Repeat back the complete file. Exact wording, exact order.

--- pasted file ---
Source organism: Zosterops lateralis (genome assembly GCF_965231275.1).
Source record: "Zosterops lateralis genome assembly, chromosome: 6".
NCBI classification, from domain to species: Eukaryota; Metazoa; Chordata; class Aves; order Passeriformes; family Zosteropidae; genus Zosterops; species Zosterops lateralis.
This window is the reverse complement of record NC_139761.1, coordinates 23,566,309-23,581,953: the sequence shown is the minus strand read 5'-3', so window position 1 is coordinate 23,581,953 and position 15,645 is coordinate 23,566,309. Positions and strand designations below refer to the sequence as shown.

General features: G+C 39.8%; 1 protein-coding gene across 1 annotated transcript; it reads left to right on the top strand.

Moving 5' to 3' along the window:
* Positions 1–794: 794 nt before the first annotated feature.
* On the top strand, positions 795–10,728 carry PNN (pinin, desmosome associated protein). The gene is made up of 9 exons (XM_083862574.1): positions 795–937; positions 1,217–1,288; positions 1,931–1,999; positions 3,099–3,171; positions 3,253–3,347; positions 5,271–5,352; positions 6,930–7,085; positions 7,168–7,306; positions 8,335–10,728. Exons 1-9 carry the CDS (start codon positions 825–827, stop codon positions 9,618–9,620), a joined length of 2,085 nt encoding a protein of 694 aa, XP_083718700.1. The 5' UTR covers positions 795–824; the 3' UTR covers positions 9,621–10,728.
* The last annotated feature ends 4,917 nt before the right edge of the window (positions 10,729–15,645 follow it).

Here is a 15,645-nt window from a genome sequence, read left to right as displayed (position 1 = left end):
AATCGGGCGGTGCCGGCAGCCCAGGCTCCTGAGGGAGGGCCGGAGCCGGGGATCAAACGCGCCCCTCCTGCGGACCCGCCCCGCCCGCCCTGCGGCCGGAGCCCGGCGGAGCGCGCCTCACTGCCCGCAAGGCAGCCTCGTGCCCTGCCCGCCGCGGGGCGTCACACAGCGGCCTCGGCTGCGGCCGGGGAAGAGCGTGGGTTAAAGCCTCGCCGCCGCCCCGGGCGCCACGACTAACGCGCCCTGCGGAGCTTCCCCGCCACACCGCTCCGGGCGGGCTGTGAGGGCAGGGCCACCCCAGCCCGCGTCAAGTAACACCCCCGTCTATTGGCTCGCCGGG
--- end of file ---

Source organism: Zosterops lateralis (genome assembly GCF_965231275.1).
Source record: "Zosterops lateralis genome assembly, chromosome: 6".
NCBI classification, from domain to species: Eukaryota; Metazoa; Chordata; class Aves; order Passeriformes; family Zosteropidae; genus Zosterops; species Zosterops lateralis.
This window is the reverse complement of record NC_139761.1, coordinates 23,566,309-23,581,953: the sequence shown is the minus strand read 5'-3', so window position 1 is coordinate 23,581,953 and position 15,645 is coordinate 23,566,309. Positions and strand designations below refer to the sequence as shown.

General features: G+C 39.8%; 1 protein-coding gene across 1 annotated transcript; it reads left to right on the top strand.

Moving 5' to 3' along the window:
* Positions 1–794: 794 nt before the first annotated feature.
* On the top strand, positions 795–10,728 carry PNN (pinin, desmosome associated protein). The gene is made up of 9 exons (XM_083862574.1): positions 795–937; positions 1,217–1,288; positions 1,931–1,999; positions 3,099–3,171; positions 3,253–3,347; positions 5,271–5,352; positions 6,930–7,085; positions 7,168–7,306; positions 8,335–10,728. Exons 1-9 carry the CDS (start codon positions 825–827, stop codon positions 9,618–9,620), a joined length of 2,085 nt encoding a protein of 694 aa, XP_083718700.1. The 5' UTR covers positions 795–824; the 3' UTR covers positions 9,621–10,728.
* The last annotated feature ends 4,917 nt before the right edge of the window (positions 10,729–15,645 follow it).

Here is a 15,645-nt window from a genome sequence, read left to right as displayed (position 1 = left end):
AATCGGGCGGTGCCGGCAGCCCAGGCTCCTGAGGGAGGGCCGGAGCCGGGGATCAAACGCGCCCCTCCTGCGGACCCGCCCCGCCCGCCCTGCGGCCGGAGCCCGGCGGAGCGCGCCTCACTGCCCGCAAGGCAGCCTCGTGCCCTGCCCGCCGCGGGGCGTCACACAGCGGCCTCGGCTGCGGCCGGGGAAGAGCGTGGGTTAAAGCCTCGCCGCCGCCCCGGGCGCCACGACTAACGCGCCCTGCGGAGCTTCCCCGCCACACCGCTCCGGGCGGGCTGTGAGGGCAGGGCCACCCCAGCCCGCGTCAAGTAACACCCCCGTCTATTGGCTCGCCGGG